He’s got a point there. And with that I will happily re-bow out of King County transportation issues.
open mind spews:
isn’t the useful life of the I 90 bridge limited whether we put rail on it or not?
It seems like many debate in all or nothing terms; that is, it’s the big dig or there’s no problem at all. People are just screaming.
I heard part of the problem is (a) whatever you gain in train capacity you are losing two lanes anyway (b) the weight of the train brings the bridge close to its maximum (c) the motion of the floating bridge is great, for example a suspension bridge does move around in the air but tides and water have greater force than air esp. in a storm
so how about some facts not just knee jerky conclusions?
You know why I am always calling you people suckers?
Because you are actually debating taxing the hell out of yourselves to build a small rail line that will not be finished for 15 years.
The only problem light rail will solve will be the problem of how to keep a bunch of bureaucrats employed indefinitely.
Hey dream the dream, even if the reality is that in Seattle, 95% of transit ridership will come from buses. As you watch the earth get ripped up, the concrete get poured, the rail get laid, remember, rail is the environmentally responsible thing to do.
The day the always clueless busdrivermike and Roger Rabbit actually say something relevant to transportation policy will be the day I stop calling them out on their ignorance.
Like Judy “don’t take my Republican friends’ HOV/SOV lanes away” Clibborn, these jokers are pursuing other agendas. Roger fells the need to return Seattle to its Luddite freeway-only roots. Cabdrivermike sees social engineering behind every bush. Can’t upset the shitty bus status quo afterall. These two clowns have been sticking their heads in the sand for so long, they apparently haven’t noticed diesel prices nearing five bucks per gallon.
Michael, where on earth did you get that info about the Feds paying for SLCs light rail program? Voters there recently upped local sales or property taxes to fund a big extension. Compared to the big 50% match for Sound Transit’s U Link project, SLC federal money pales in comparison.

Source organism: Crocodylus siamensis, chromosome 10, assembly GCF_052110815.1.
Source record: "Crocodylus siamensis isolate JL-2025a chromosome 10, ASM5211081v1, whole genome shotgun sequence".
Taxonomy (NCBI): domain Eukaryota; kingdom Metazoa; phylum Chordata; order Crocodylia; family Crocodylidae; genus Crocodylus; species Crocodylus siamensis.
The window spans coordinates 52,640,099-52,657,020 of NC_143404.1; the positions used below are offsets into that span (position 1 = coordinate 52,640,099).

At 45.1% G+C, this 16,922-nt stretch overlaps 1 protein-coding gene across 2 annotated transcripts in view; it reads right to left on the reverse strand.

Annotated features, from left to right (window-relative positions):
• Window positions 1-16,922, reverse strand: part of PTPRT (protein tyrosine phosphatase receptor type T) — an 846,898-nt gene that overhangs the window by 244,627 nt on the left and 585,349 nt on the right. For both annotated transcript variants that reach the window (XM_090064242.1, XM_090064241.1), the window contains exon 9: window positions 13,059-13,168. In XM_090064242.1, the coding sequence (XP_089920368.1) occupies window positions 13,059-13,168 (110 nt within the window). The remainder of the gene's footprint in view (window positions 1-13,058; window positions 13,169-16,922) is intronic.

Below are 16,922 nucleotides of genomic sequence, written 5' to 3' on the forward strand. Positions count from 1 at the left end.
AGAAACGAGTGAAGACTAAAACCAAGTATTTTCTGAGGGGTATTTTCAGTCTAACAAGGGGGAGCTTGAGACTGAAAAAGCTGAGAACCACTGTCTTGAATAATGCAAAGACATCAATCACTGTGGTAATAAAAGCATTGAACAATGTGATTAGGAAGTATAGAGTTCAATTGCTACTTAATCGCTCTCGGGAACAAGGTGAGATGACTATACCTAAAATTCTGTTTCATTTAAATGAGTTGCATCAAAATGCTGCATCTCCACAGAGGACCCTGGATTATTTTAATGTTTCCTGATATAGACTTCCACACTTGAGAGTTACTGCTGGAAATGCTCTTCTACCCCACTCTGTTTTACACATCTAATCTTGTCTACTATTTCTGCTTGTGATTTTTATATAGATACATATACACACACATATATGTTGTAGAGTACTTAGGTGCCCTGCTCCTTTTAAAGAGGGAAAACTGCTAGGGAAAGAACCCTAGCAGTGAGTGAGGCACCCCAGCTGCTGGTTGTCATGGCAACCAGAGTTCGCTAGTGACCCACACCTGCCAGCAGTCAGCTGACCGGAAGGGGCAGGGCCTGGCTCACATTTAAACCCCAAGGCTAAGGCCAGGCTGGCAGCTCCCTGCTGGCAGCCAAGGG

The initial portion of Trax that was installed for the Olympics. I didn’t say the feds paid for all of it. But, never mind that comment as I was thinking about Prop. 1 and it’s horrible funding mechanism when I wrote it.
I guess the point I was trying to make is that you NEED federal dollars to build an expensive project.
Sorry – everywhere else in the WORLD rail is one of the primary means of transportation. It LINKS to buses and does not get caught in traffic or jam up traffic like busses.
If we had spent the money on light rail when we should have – it would already be here. But the naysayers told us in 1978 it was too expensive and we would never need it (I-5 would never fill up they said). Gas was too cheap in the 1980’s – no one would ride it. The frickin’ Sierra club and the Eastside republican millionaires club (Spencer Freeman) shot down roads and transit last year.
If we keep listening to the brilliant idiots with no arguments – we will get the lousy transportation system, with no alternatives to roads, that we deserve.
How many times can these naysayers be wrong and still be listened to? It reminds me of the Iraq war proponents.
Right Stuff spews:
“Mistele says his company’s research shows that the area has a relatively simple fix, “There’s just a couple of key hot-spots in the Seattle area, if you were to add some additional capacity to about 10-miles of road you could significantly reduce congestion.” Mistele says adding a westbound lane to the 520 bridge and southbound lane on I-5 between Seattle and Tacoma could relive most of the city’s problems. ”
Of course we shouldn’t build more lane capacity, that would make sense… In WA, the goal is to eliminate SOV, and get the sheep into gov run transit…
There will be study after study after panel after blue ribbon commission for another 25 years…. and still we won’t do anything….
Build lanes… Ease congestion